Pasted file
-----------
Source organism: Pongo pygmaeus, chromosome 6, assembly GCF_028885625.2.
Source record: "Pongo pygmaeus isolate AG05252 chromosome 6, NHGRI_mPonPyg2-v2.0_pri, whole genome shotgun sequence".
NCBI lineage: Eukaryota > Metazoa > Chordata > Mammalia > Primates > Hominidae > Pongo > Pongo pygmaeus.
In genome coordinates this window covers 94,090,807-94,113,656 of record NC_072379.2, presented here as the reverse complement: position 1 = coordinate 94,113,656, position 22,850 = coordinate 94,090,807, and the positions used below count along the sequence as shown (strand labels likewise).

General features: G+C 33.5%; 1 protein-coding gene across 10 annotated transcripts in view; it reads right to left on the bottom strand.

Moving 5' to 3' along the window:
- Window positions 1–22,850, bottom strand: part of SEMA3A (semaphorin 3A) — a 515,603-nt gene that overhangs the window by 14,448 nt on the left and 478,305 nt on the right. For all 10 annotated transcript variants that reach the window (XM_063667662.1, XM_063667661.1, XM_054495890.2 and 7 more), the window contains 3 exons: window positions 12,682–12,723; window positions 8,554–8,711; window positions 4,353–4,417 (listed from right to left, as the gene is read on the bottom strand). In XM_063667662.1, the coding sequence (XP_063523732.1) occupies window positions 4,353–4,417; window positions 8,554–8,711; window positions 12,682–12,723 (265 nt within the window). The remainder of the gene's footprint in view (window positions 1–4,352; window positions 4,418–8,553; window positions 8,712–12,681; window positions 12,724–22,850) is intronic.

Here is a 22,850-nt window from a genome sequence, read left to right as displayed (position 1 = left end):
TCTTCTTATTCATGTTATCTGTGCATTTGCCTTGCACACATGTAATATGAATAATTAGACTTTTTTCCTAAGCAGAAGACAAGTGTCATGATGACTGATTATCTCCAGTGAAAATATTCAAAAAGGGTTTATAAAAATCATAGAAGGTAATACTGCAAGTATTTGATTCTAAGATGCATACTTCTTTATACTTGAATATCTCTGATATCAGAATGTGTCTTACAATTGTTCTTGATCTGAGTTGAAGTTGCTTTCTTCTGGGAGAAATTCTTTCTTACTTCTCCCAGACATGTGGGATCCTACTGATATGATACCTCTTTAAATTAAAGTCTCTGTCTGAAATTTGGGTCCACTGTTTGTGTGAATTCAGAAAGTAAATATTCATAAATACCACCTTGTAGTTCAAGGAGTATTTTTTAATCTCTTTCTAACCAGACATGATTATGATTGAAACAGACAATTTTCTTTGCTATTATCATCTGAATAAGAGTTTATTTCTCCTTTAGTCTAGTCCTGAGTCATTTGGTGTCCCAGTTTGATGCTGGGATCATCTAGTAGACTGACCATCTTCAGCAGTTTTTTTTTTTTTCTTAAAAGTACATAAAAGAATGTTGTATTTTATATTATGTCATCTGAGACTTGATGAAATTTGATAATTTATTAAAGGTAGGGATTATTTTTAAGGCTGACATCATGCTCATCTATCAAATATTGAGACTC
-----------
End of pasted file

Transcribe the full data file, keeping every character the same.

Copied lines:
Source organism: Pongo pygmaeus, chromosome 6, assembly GCF_028885625.2.
Source record: "Pongo pygmaeus isolate AG05252 chromosome 6, NHGRI_mPonPyg2-v2.0_pri, whole genome shotgun sequence".
NCBI lineage: Eukaryota > Metazoa > Chordata > Mammalia > Primates > Hominidae > Pongo > Pongo pygmaeus.
In genome coordinates this window covers 94,090,807-94,113,656 of record NC_072379.2, presented here as the reverse complement: position 1 = coordinate 94,113,656, position 22,850 = coordinate 94,090,807, and the positions used below count along the sequence as shown (strand labels likewise).

General features: G+C 33.5%; 1 protein-coding gene across 10 annotated transcripts in view; it reads right to left on the bottom strand.

Moving 5' to 3' along the window:
- Window positions 1–22,850, bottom strand: part of SEMA3A (semaphorin 3A) — a 515,603-nt gene that overhangs the window by 14,448 nt on the left and 478,305 nt on the right. For all 10 annotated transcript variants that reach the window (XM_063667662.1, XM_063667661.1, XM_054495890.2 and 7 more), the window contains 3 exons: window positions 12,682–12,723; window positions 8,554–8,711; window positions 4,353–4,417 (listed from right to left, as the gene is read on the bottom strand). In XM_063667662.1, the coding sequence (XP_063523732.1) occupies window positions 4,353–4,417; window positions 8,554–8,711; window positions 12,682–12,723 (265 nt within the window). The remainder of the gene's footprint in view (window positions 1–4,352; window positions 4,418–8,553; window positions 8,712–12,681; window positions 12,724–22,850) is intronic.

Here is a 22,850-nt window from a genome sequence, read left to right as displayed (position 1 = left end):
TCTTCTTATTCATGTTATCTGTGCATTTGCCTTGCACACATGTAATATGAATAATTAGACTTTTTTCCTAAGCAGAAGACAAGTGTCATGATGACTGATTATCTCCAGTGAAAATATTCAAAAAGGGTTTATAAAAATCATAGAAGGTAATACTGCAAGTATTTGATTCTAAGATGCATACTTCTTTATACTTGAATATCTCTGATATCAGAATGTGTCTTACAATTGTTCTTGATCTGAGTTGAAGTTGCTTTCTTCTGGGAGAAATTCTTTCTTACTTCTCCCAGACATGTGGGATCCTACTGATATGATACCTCTTTAAATTAAAGTCTCTGTCTGAAATTTGGGTCCACTGTTTGTGTGAATTCAGAAAGTAAATATTCATAAATACCACCTTGTAGTTCAAGGAGTATTTTTTAATCTCTTTCTAACCAGACATGATTATGATTGAAACAGACAATTTTCTTTGCTATTATCATCTGAATAAGAGTTTATTTCTCCTTTAGTCTAGTCCTGAGTCATTTGGTGTCCCAGTTTGATGCTGGGATCATCTAGTAGACTGACCATCTTCAGCAGTTTTTTTTTTTTTCTTAAAAGTACATAAAAGAATGTTGTATTTTATATTATGTCATCTGAGACTTGATGAAATTTGATAATTTATTAAAGGTAGGGATTATTTTTAAGGCTGACATCATGCTCATCTATCAAATATTGAGACTC